India sets a new global record for daily infections
By Shashank Bengali
Marking a grave new milestone in the coronavirus pandemic, India recorded 312,731 new infections in a 24-hour period, the Indian Health Ministry said Thursday. It is the highest daily case count in a single country since the virus surfaced in China more than a year ago.
India’s total eclipsed the previous single-day high of 300,669 cases, set in the United States on Jan. 8, according to a New York Times database.
Over the past two months, the outbreak in India has exploded, with reports of superspreader gatherings, oxygen shortages and ambulances lined up outside hospitals because there are no ventilators for new patients.
As cases worldwide reach new weekly records, 40% of the infections are coming from India, a sobering reminder that the pandemic is far from over, even as infections decline and vaccinations speed ahead in the United States and other wealthy parts of the world. India has surpassed 15.6 million total infections, second most after the United States.
The death toll has also begun to climb precipitously.
On Thursday, the Indian government recorded 2,104 deaths, and an average of more than 1,300 people have died of the virus every day for the past week. That is less than at the worst points of the pandemic in the United States or Brazil, but it is a steep increase from just two months ago, when fewer than 100 people in India were dying daily.
There are signs that the country’s health system, patchy even before the pandemic, is collapsing under the strain. On Tuesday, at least 22 people died in an accident in the central city of Nashik when a leak in a hospital’s main oxygen tank cut the flow of oxygen to COVID-19 patients.
The picture is staggeringly different from early February, when India was recording an average of just 11,000 cases a day, and domestic drug companies were pumping out millions of vaccine doses. More than 132 million Indians have received at least one dose, but supplies are running low, and experts warn that the country is unlikely to meet its goal of inoculating 300 million people by the summer.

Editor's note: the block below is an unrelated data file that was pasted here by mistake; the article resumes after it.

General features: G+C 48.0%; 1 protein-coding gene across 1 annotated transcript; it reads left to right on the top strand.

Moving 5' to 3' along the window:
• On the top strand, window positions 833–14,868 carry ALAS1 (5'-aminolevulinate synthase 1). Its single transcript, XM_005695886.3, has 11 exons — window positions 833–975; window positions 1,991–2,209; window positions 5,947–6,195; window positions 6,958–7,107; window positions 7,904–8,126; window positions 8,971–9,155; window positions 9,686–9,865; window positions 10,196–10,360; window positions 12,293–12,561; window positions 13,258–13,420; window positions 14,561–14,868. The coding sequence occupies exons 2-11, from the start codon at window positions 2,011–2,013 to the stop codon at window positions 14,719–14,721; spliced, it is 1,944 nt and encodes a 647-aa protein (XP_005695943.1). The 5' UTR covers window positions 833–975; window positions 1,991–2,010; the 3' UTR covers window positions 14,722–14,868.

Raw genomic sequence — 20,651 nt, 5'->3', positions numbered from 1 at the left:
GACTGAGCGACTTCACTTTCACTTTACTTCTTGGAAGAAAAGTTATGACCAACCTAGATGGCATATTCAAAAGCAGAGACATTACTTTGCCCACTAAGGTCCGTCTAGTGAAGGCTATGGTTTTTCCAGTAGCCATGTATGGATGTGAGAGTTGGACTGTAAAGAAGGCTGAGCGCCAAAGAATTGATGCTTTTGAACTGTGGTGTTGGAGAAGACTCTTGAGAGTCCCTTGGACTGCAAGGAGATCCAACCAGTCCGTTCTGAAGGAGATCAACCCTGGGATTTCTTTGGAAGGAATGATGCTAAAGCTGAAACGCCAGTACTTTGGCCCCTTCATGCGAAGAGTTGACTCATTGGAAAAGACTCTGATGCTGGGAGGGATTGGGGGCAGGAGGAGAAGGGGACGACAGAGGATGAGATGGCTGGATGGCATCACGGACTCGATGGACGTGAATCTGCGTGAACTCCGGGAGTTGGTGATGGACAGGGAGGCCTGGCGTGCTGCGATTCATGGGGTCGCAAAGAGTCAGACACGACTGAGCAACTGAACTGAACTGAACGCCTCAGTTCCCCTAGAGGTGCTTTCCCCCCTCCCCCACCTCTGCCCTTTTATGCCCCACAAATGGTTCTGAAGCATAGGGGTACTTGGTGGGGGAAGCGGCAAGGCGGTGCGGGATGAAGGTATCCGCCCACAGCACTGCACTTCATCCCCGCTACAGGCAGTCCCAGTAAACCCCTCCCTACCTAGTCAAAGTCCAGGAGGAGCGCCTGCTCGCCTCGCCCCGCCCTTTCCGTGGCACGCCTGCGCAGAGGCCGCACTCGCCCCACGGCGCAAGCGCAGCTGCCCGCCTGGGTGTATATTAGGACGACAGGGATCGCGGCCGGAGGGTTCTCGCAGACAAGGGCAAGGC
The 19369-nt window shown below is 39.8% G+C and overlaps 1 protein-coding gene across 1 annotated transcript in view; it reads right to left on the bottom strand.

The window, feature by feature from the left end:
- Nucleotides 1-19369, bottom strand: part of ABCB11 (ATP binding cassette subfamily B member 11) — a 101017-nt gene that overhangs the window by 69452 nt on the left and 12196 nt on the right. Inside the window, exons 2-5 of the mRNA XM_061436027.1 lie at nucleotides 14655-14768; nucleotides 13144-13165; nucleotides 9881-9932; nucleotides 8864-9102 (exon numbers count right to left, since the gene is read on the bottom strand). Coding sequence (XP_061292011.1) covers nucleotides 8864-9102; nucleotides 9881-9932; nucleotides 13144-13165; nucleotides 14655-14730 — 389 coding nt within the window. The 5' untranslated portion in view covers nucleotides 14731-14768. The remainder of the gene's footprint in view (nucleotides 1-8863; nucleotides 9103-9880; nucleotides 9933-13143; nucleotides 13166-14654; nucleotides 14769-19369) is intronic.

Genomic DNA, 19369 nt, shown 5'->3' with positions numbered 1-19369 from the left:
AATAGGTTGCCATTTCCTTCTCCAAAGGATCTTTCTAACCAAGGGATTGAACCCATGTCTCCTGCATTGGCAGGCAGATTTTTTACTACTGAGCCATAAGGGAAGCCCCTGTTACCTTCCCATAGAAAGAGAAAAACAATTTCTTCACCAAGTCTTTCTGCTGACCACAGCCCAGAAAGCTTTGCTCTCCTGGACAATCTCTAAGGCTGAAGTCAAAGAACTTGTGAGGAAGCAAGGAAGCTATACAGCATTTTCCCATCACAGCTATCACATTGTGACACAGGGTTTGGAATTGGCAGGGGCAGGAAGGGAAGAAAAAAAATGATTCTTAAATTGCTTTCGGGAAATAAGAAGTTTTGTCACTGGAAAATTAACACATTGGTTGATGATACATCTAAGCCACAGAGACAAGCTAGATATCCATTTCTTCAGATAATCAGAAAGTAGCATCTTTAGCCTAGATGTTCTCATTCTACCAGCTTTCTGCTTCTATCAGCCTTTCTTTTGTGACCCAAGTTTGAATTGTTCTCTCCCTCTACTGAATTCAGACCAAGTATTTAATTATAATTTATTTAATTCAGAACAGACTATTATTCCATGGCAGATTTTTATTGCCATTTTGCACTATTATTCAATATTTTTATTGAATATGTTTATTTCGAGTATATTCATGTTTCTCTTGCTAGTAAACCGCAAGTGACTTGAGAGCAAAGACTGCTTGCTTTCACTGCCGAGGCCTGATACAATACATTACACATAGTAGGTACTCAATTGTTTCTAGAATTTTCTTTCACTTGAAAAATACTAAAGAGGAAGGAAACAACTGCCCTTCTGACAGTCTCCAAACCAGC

Critics say Prime Minister Narendra Modi, who imposed a harsh nationwide lockdown in March 2020 in the early stages of the pandemic, failed to prepare for a second wave or to warn Indians to remain vigilant against the virus, especially as more infectious variants began to spread.
Modi’s Hindu nationalist government has also allowed a massive Hindu festival to take place, drawing millions of pilgrims to the banks of the Ganges River, and his party has held jam-packed political rallies in several states.
“India’s rapid slide into this unprecedented crisis is a direct result of complacency and lack of preparation by the government,” Ramanan Laxminarayan, the director of the Center for Disease Dynamics, Economics and Policy in Washington, wrote in The New York Times on Tuesday.
The hardest hit region is Maharashtra, a populous western state that includes the financial hub of Mumbai. On Wednesday, the state’s top leader ordered government offices to operate at 15% capacity and imposed new restrictions on weddings and private transportation to slow the spread of the virus.